The United States government has made one thing clear as it continues its air strikes against ISIS in Northern Iraq: Placing ground troops in the country to engage in combat operations is not an option. The White House does not want to become embroiled in another ground war barely three years after leaving Iraq, and that reluctance has been forcefully conveyed by President Barack Obama and reiterated by Secretary of State John Kerry.

However, according to experts, the endurance and staying power of the Islamic militant group ISIS raises questions about what the best outcome for a reluctant United States and a politically fragile Iraq is.

“There is no best case scenario, there are bad scenarios and very bad scenarios,” said Ariel Cohen, principal of International Markets Analysis, Ltd. and former senior research fellow in Russian and Eurasian studies at the Heritage Foundation in Washington. “So now the question is, can we manage this as a chronic disease? That’s the best we can hope for -- we manage it.”

The United States is now in its second week of air strikes against ISIS in Northern Iraq after around 20,000 to 30,000 Yazidis were forced in to the nearby Sinjar mountains creating a desperate humanitarian crisis. The U.K and Australian governments have assisted with food drops for the displaced Kurds and U.S. troops have begun to assist in evacuating those stranded. 

“We are not generally successful in turning the terrorists back,” said Cohen. “In no theater of the global war on terror have radical, violent extremist groups been eradicated. Not in Afghanistan, not in Iraq, not in Yemen. In fact they are spreading.”

According to Cohen, rising Muslim extremism has predominantly made its most serious gains in Africa, chiefly in unstable, remote areas of Somalia and Nigeria.

Army Lt. Gen. William Mayville said that ISIS is becoming more adept at avoiding the airstrikes. An air campaign may not eradicate the group.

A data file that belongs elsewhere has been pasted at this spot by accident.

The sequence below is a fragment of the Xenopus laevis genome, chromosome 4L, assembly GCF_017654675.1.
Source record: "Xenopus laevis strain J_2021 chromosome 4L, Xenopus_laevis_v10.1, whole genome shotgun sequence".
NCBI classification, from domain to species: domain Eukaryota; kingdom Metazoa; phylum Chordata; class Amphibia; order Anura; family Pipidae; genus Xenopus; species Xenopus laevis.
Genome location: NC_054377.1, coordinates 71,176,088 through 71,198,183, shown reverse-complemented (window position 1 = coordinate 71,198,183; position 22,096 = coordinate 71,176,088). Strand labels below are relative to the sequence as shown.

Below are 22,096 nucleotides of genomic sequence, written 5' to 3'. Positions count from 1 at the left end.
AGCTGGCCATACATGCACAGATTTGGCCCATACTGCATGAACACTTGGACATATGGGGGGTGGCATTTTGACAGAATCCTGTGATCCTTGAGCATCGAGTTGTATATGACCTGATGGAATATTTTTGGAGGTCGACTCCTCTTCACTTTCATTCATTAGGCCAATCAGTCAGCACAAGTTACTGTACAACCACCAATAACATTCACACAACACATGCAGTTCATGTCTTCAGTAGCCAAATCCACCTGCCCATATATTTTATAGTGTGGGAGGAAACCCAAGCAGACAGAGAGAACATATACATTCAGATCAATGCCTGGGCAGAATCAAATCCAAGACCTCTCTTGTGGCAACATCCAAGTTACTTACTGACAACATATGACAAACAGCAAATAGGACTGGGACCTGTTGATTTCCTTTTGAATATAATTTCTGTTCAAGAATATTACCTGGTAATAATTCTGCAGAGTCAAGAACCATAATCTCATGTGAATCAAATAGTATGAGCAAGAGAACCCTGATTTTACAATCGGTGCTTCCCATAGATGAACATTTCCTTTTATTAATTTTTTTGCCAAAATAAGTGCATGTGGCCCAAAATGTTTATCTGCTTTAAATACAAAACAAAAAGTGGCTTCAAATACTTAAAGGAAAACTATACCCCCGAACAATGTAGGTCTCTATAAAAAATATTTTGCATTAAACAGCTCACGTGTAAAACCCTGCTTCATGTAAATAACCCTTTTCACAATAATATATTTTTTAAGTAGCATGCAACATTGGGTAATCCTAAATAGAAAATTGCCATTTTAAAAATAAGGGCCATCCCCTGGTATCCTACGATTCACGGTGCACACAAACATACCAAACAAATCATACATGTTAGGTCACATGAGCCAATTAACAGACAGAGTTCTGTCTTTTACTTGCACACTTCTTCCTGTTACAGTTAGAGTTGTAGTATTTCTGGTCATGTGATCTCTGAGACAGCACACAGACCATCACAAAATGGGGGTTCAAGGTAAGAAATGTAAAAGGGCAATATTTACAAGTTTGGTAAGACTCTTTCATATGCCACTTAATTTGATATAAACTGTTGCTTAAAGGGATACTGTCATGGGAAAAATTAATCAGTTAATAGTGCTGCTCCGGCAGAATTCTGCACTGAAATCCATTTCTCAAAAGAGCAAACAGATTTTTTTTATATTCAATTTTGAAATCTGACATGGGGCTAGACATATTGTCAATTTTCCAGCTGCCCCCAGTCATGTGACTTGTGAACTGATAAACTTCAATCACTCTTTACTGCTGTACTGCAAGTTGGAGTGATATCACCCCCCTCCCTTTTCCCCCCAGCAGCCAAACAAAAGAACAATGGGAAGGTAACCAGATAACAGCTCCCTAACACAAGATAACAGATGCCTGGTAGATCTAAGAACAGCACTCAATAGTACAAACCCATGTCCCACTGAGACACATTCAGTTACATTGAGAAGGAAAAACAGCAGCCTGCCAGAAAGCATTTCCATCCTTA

Despite this, Obama would clearly prefer that any military solution come from the government in Baghdad, with the United States merely providing air support for someone else's ground forces, as it has done in Libya in 2011 and in 1999 in Kosovo.

“I think that approach makes good sense,” said Michael O’Hanlon, Director of Research, Foreign Policy Senior Fellow at the Brookings Institution's Center for 21st Century Security and Intelligence. “But what is much more difficult is to work with a new Iraqi government to get a force established, which I hope it will soon, and to create a strategy of taking back North and Western Iraq from ISIS.”

But one of the main problems, according to O’Hanlon, is how interspersed ISIS has become in the local population in Western Iraq. Dislodging the militants would require a major ground effort the U.S. can not outsource entirely to the Iraqi Army, whose training and capabilities have proven to be seriously lacking in the recent confrontations with ISIS. “It’s going to resemble something similar to the surge in Iraq in 2007,” said O’Hanlon. “Except this time the United States isn’t going to provide the main combat forces; the most we would be able to is provide special forces and advisory teams as we help manage whatever Iraq decides to do.”